My dad would say: "That's Jools Holland."
This meant nothing to me at the time, but when I got older I became a devotee of Later With Jools Holland, recognising that a great pianist was introducing a wider variety of artists than those I'd seen on other music shows.
His set-up has a relatively intimate feel, which might be why Later has featured some of the most affecting televised performances I've ever seen.
Adele, for example
I'm not usually a fan of ballads, as they aren't very socially responsible. What if Adele's sobbing, lonely, pyjama-clad fans followed her example and loomed at the object of their heartbreak suddenly out of the darkness?
Why are you here
out of the blue, uninvited
in your pyjamas
in the night
outside my window
I couldn't stay away
I couldn't fight it.
I thought you'd see my face
and that you'd be reminded
that for me, it isn't over.
What would happen next? Please try it and tell me. The internet needs to know.
Adele singing on Later is amazing, though, and makes me cry. If it doesn't move you, then your soul is gone, man. So gone, that it will create an anti-soul black hole and soon, you are going to turn inside out under the pressure and become an ethereal hoover, blasting noise out of one end and sucking the whole fabric of meaningful existence into the other.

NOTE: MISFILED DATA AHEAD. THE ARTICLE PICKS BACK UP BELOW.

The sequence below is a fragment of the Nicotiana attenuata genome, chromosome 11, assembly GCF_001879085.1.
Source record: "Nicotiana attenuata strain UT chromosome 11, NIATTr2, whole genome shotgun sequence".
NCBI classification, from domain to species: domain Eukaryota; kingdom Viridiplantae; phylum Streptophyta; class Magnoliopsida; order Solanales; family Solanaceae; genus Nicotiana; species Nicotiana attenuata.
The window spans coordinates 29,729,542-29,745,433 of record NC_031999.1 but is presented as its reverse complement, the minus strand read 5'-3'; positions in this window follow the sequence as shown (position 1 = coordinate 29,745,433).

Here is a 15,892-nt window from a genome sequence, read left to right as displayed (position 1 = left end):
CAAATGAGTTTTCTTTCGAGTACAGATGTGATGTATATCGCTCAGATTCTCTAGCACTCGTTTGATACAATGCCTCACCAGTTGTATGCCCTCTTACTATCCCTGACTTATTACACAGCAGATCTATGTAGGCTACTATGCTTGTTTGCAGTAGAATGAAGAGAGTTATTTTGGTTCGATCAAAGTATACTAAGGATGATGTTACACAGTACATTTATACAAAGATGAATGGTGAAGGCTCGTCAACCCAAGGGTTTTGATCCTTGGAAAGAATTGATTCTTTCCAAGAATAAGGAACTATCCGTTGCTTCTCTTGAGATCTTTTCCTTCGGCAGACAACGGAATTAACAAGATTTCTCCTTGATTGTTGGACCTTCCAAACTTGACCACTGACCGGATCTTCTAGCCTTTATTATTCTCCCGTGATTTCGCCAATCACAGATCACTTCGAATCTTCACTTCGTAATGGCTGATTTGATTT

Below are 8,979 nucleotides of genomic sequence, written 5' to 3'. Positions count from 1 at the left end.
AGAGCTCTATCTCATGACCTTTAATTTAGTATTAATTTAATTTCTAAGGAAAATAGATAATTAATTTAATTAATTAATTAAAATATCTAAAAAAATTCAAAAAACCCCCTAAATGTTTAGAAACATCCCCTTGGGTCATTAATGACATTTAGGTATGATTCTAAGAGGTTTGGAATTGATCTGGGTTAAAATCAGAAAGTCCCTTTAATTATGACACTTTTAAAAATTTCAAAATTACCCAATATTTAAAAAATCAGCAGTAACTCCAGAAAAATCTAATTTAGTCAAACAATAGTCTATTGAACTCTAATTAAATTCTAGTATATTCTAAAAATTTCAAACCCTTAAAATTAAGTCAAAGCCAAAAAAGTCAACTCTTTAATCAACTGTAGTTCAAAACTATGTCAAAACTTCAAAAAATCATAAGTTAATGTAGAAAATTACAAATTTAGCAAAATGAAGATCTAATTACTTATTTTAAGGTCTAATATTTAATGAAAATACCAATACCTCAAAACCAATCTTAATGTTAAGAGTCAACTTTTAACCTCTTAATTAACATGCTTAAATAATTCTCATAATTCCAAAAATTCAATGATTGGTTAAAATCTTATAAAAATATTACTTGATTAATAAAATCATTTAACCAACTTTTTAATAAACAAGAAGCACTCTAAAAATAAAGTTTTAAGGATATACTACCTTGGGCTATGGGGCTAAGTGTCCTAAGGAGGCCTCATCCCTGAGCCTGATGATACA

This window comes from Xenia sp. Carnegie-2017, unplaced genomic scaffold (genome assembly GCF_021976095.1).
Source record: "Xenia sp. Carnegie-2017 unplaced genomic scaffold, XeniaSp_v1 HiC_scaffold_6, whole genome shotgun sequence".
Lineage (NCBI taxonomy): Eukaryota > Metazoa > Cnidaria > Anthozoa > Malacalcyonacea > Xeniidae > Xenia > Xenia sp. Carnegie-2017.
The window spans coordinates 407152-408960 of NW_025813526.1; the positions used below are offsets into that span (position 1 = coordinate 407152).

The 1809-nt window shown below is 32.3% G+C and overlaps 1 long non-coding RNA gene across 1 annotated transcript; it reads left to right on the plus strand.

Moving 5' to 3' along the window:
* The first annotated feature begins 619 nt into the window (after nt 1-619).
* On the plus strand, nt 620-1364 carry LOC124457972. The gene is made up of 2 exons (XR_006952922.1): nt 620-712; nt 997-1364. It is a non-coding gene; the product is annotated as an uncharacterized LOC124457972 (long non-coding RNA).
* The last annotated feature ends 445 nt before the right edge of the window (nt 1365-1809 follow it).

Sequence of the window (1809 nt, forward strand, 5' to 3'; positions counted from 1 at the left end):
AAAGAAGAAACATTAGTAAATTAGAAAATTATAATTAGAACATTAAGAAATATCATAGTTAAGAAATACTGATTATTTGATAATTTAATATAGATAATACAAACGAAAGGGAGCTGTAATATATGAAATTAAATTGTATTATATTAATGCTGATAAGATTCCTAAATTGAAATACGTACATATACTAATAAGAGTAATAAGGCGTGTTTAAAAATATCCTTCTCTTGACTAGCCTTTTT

Divas and crooners would no longer exist. Lovers would have to make do with DJ Otzi, circa 2002. Remember him?
What I'm basically saying is if Adele's voice leaves you cold, it's a serious matter and you need to get an exorcist. ’Nuff said?
My review of me interviewing Jools Holland
The conversation proceeded briskly. The words 'brisk' and 'proceed' and also 'hootenanny' capture Jools I think. His answers were off-kilter (I laughed a lot) and he speaks much, much faster than eighty words a minute, as I realised when I transcribed the interview.
He was effusive and witty discussing his Loves and noticeably uncomfortable when I got to the tail end of his 'Hates', insisting that he didn't hate anything really, so trying to come up with a fifth, unique thing that annoyed him was tricky.
Were there any places he didn't like?
No… in fact he likes most places, most objects, most animals, most kinds of clothing, all kinds of music and most experiences…
'Nose pokers,' he announced triumphantly. 'People who poke their noses into other people's business.'
'Can you be more specific?' I needed something that could be illustrated…
He ummed and ahhed. 'They know who they are.'
Did he mean journalists? I asked, being a total nose-poker at this juncture, so he narrowed it down.
I was most pleased to be recommended some music. I've since checked out the Unthanks Sisters and Imelda May and will leave you with Imelda appearing for the first time on his show:
Also, the finished article: